Supplemental Reading for Physics 153
You will find the following books to be interesting supplements to this
course if you are interested in reading more about quantum mechanics. Thanks
go to Prof. Daniel Styer of Oberlin College for most of the comments about
- N. D. Mermin, Is the moon there when nobody looks? Reality and the
quantum Theory, Physics Today, April, 1985, p. 38. This is the best
treatment of the Einstein-Podolsky-Rosen paradox.
- R. P. Feynman, Character of the Physical Law (MIT Press, Cambridge,
MA, 1965). This book contains a transcript of a famous lecture by the same
name that Feynman delivered at Cornell University in 1964. You will see
clips of this in the last day of class.
- J. M. Jauch, Are Quanta Real? (Indiana University Press, Bloomington,
IN, 1973) This book, and the following three, are popularizations of quantum
mechanics. The models used in these books are different from the ones we
use in class.
- John Gribbin, In Search of Schroedinger's Cat: Quantum Physics and
Reality (Bantum, New York, 1984). Describes both quantum mechanics
and its history.
- J. C. Polkinghorne, The Quantum World (Princeton University
Press, Princeton, NJ, 1984). Written by a physicist turned priest. He tends
to hide behind mathematics.
- Alastair Rae, Quantum Physics: Illusion or Reality? (Cambridge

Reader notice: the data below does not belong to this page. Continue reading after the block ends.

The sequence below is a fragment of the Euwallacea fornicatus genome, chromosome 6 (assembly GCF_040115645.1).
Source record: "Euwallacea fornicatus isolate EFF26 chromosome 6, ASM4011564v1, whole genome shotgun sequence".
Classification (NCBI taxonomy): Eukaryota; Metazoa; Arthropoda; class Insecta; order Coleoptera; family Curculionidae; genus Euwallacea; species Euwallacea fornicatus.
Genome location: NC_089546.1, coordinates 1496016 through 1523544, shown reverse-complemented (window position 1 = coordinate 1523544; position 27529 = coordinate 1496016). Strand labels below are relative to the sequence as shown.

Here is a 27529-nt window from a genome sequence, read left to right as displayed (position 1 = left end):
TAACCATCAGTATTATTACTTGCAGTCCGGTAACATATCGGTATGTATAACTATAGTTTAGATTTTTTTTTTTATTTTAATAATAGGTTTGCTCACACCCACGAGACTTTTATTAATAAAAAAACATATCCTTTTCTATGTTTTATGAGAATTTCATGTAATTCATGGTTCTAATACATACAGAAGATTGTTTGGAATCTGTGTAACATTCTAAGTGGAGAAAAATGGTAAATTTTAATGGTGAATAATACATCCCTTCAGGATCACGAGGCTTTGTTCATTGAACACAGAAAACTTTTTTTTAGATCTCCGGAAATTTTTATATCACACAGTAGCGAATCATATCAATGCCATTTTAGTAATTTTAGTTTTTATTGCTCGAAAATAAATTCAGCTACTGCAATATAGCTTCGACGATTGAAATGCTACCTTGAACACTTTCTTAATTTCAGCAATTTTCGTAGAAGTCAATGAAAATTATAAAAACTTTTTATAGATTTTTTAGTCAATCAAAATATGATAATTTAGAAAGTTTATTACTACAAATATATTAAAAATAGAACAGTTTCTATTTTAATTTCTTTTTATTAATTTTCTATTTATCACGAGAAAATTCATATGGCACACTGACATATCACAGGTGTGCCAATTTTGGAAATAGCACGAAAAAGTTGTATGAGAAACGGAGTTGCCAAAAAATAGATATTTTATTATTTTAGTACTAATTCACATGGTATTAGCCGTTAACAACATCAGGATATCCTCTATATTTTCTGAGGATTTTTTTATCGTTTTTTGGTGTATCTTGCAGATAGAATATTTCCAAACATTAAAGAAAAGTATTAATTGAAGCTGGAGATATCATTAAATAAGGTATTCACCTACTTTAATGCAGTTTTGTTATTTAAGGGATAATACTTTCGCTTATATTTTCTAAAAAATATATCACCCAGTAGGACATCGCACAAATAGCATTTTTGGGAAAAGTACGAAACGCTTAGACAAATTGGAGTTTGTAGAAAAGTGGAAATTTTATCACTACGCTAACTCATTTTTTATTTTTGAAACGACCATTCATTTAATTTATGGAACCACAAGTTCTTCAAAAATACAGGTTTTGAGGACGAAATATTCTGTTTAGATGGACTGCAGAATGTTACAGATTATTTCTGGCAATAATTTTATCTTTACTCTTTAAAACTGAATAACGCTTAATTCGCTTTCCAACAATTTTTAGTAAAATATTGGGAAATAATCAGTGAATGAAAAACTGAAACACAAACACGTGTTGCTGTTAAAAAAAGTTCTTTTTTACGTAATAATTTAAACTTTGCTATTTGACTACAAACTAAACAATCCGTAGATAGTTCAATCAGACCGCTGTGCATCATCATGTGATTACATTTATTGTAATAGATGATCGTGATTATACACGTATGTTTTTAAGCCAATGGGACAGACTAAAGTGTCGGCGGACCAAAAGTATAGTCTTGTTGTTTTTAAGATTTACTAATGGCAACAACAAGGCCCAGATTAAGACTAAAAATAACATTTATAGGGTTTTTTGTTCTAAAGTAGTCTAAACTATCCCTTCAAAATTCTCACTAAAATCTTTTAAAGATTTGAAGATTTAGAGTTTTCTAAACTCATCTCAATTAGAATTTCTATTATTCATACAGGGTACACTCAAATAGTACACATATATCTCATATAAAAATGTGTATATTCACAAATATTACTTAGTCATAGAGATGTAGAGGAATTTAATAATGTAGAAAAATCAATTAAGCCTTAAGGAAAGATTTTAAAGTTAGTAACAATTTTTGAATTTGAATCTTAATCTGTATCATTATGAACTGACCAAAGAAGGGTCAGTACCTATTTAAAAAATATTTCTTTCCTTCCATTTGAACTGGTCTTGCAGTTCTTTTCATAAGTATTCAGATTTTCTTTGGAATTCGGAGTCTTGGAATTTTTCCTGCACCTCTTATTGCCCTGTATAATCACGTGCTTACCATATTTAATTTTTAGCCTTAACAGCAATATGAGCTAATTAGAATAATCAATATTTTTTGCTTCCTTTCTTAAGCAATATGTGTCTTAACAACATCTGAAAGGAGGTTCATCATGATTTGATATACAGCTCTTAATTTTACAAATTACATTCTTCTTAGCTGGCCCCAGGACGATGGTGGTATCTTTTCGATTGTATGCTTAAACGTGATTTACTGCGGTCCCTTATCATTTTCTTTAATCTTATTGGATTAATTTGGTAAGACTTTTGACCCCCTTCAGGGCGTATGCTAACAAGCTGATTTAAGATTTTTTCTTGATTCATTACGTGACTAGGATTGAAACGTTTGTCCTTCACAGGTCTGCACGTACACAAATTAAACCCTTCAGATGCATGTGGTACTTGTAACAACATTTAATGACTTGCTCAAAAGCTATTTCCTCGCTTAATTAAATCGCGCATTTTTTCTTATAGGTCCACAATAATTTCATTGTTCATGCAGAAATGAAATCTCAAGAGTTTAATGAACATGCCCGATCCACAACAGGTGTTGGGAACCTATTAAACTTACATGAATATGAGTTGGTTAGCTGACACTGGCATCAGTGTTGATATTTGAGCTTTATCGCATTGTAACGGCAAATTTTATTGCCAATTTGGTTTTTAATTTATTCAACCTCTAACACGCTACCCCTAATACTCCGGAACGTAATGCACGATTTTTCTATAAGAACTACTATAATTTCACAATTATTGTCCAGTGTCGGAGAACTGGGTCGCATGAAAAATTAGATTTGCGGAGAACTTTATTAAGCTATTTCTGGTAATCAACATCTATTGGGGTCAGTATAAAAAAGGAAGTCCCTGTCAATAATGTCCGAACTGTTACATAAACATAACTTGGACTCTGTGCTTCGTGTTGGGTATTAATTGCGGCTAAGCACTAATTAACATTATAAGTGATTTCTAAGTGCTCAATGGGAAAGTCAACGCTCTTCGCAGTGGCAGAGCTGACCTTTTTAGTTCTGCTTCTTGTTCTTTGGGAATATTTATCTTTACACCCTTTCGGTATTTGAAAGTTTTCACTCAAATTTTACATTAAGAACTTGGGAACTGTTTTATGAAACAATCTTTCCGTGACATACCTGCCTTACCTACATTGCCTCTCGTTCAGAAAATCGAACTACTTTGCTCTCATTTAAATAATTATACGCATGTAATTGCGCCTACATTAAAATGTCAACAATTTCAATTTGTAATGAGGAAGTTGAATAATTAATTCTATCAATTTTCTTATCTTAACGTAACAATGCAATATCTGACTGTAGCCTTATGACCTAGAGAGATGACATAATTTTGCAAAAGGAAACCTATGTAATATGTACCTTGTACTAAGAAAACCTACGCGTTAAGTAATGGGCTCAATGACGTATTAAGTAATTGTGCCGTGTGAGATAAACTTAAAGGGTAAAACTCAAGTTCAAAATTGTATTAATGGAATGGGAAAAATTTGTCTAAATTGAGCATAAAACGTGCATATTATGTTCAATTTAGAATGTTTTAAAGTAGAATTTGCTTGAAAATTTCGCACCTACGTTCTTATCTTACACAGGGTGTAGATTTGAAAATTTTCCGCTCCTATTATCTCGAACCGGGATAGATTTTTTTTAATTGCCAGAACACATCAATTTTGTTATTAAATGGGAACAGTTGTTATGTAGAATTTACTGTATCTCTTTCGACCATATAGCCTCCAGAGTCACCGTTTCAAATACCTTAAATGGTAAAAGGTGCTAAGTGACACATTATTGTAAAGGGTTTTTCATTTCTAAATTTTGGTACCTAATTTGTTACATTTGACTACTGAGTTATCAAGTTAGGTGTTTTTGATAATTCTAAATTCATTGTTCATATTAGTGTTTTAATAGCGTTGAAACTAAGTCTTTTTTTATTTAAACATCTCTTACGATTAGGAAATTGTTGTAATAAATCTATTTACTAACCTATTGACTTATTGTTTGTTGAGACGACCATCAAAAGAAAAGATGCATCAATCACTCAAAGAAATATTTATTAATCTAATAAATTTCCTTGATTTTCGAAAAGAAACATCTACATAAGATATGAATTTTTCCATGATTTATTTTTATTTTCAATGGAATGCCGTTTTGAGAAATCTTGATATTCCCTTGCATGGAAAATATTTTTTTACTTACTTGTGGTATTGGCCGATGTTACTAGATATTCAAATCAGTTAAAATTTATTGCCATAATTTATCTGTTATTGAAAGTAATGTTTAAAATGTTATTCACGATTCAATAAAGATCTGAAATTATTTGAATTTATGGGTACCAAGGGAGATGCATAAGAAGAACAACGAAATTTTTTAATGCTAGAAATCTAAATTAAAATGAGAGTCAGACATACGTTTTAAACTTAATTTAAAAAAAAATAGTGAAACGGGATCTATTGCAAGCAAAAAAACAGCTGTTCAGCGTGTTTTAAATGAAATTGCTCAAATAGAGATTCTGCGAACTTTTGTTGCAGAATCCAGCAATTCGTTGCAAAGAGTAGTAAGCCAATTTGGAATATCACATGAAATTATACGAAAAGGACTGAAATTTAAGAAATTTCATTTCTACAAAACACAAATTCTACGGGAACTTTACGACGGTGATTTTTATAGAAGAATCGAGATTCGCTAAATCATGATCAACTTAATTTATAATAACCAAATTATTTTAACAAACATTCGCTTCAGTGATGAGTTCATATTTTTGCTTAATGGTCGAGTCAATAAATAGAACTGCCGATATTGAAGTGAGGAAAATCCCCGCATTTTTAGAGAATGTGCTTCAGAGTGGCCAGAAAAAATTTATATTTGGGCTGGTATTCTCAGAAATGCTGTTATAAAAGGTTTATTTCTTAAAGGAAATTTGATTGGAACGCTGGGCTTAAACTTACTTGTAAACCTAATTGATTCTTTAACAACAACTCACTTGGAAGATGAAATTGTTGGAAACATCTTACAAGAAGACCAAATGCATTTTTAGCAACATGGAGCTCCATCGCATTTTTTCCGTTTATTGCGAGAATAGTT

University Press, Cambridge, UK, 1986). As Styer describes this book, it
contains six errors on the first three pages, but then improves.
- George Gamow, Mr. Tompkins in Paperback(Cambridge University
Press, Cambridge, UK, 1965). This is a compilation of articles by Gamow
who is a famous physicist that wrote many popularizations of science. It
covers some fields in addition to quantum mechanics. One of the Sci. Am.
articles that you will read also appears here.
- Robert Gilmore,
Alice in Quantumland: an allegory in quantum physics
(Springer-Verlag, New York, 1995). Lewis Carroll's character, Alice, has
much more in store for her when she travels into the quantum world, than she
saw when she ventured through the looking glass. This book has a nice
collection of simple descriptions of quantum phenomena.
The following books and articles are pieces of literature that have
quantum mechanics playing a large role in them (similar to Stoppard's Hapgood).
Be cautioned however that some of these authors get the physics wrong.
- Robert Anton Wilson, Schroedinger's Cat (Simon and Shuster,
New York, 1979). A strange science fiction novel.
- Arthur C. Clarke, Fountains of Paradise (1979). Clarke predicts
the discover of carbon nanotubes in this work (he calls it diamond wire) and
uses it to build a "skyhook" in this Hugo Award winning science fiction novel.
- Eric Kraft, Where
do you stop? (Crown, New York, 1992). In one of the continuing
stories of Peter Leroy, Kraft desribes quantum mechanics from the point
of view of a middle school student. The main theme is on racial equality
in small-town America, though.
- Jane Hamilton, When I began to understand quantum mechanics
Harpers, 279 (August, 1989) p. 41. A short story involving quantum
physics and a beauty pageant.
- June Jordan, Poem on quantum mechanics of breakfast with Haruko
The Nation, 257
(5 July, 1993) p. 40. A love poem.
- Susan Strehle, Fiction in the Quantum Universe (University of
North Carolina Press, Chapel Hill, NC, 1992).
Last modified July 19, 2002
Jim Freericks, Professor of Physics,
freericks at physics dot georgetown dot edu